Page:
• Advantage: Timbers

Crew SC announce MLS Cup 2015 sold out 15 hours after qualifying

Wil Trapp, Columbus Crew SC
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The building formerly known as Crew Stadium has hosted its fair share of famous soccer games since it opened in 1999 — dos a cero, anyone? — and Sunday’s MLS Cup 2015 looks set to rank right up there among them.

[ FOLLOW: All of PST’s MLS coverage ]

Roughly 15 hours after advancing to this year’s MLS Cup, which they will host this Sunday (4 p.m. ET), Columbus Crew SC announced on Monday that MAPFRE Stadium is officially sold out.

Crew SC president of business operations Andy Loughnane addressed the fanbase in a blog post on the club’s official site Monday afternoon and said, “As of late this morning we are sold out of the extra capacity seating that was created for MLS Cup at MAPFRE Stadium. While there is a small chance that additional seats could be released for purchase as a result of MLS holds being returned, we are sold out of all known available seats.”

[ MORE: Beckham group abandons yet another stadium plan, site in Miami ]

Crew SC, making their second MLS Cup appearance in club history (2008 champions), will host first-time MLS Cup contestants, the Portland Timbers, on Sunday.

PL clubs combined to pay out $200 million in agent fees in 2015

Liverpool Unveil New Signing Christian Benteke
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What a time to be an agent in the footballing world, eh? The rich just keep getting richer and richer and richer.

[ FOLLOW: All of PST’s PL coverage ]

The steady increase in transfer fees being paid for players — bad, good, great and amazing alike — has made quite a few “selling” clubs rich reach over the last decade or two, to be sure, but it’s also made another group of people obscenely rich: player agents.

As the soccer world has gone crazy with its “now, now, now” approach — managers must win now, or they’re fired; new signings must become stars now, or they’ll be sold; etc. — agents are the ones making out like bandits — no losses to be sustained on players who turn out to be flops; no future loss of wages due to taking “too long” to settle in and being labeled a flop — at the expense of clubs and, most cruelly, the players.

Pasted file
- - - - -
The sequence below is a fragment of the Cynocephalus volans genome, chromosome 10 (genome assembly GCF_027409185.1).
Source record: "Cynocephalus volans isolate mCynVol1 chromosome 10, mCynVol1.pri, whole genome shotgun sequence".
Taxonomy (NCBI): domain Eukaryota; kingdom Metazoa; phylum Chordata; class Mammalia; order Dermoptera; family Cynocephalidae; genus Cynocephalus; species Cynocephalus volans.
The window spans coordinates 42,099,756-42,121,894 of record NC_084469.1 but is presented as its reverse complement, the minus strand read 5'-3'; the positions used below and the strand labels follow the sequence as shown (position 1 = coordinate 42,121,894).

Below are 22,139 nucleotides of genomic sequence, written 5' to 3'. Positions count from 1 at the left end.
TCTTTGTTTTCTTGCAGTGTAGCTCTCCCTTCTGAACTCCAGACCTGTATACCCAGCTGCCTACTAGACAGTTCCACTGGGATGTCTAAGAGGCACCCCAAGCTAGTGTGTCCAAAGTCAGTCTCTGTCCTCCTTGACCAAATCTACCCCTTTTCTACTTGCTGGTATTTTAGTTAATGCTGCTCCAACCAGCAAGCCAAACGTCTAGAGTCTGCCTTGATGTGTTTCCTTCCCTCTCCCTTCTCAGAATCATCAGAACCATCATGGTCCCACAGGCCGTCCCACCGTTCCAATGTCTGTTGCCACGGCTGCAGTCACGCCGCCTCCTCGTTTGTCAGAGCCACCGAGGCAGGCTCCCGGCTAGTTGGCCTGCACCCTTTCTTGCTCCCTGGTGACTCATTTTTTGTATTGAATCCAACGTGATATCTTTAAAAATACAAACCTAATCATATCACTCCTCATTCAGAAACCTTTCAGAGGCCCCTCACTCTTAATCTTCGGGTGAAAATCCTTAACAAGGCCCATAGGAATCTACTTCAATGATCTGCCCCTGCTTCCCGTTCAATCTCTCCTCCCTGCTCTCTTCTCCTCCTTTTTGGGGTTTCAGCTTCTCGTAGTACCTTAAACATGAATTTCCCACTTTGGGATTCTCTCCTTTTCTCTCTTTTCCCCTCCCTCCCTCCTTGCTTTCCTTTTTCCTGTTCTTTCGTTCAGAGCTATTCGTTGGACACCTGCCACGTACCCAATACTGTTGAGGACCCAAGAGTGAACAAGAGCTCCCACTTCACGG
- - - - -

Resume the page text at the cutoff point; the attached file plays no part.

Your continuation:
More than $195 million was paid out agents by Premier League clubs across the January and summer transfer windows, with Liverpool — ever the club in constant change — paying out $21.5 million in agents fees to remain top of the table for a second straight year. Manchester United, Manchester City, Chelsea and Arsenal were the four other clubs to top $15 million.

[ MORE: Premier League Payback — The Diego Costa era over at Chelsea? ]

Agents not only receive a fee when players change clubs through transfers, but can only be compensated again and again when one of their clients signs a new contract with their current club.

For instance, Wayne Rooney has signed at least four new contracts since joining Manchester United in 2004, the latest of which came barely three years after he was given a new five-year deal in Oct. 2010 upon handing in a transfer request in an attempt to force a move to Manchester City. Rooney’s current weekly wage is reported to be in the neighborhood of $450,000. His agent, Paul Stretford, will have received a sizable payday upon negotiating the deal in Feb. 2014.

At the end of the day, sports are little more than a business, and it’s the ones who play the game — the political game, that is — the best, and most ruthlessly, who are making out like bandits.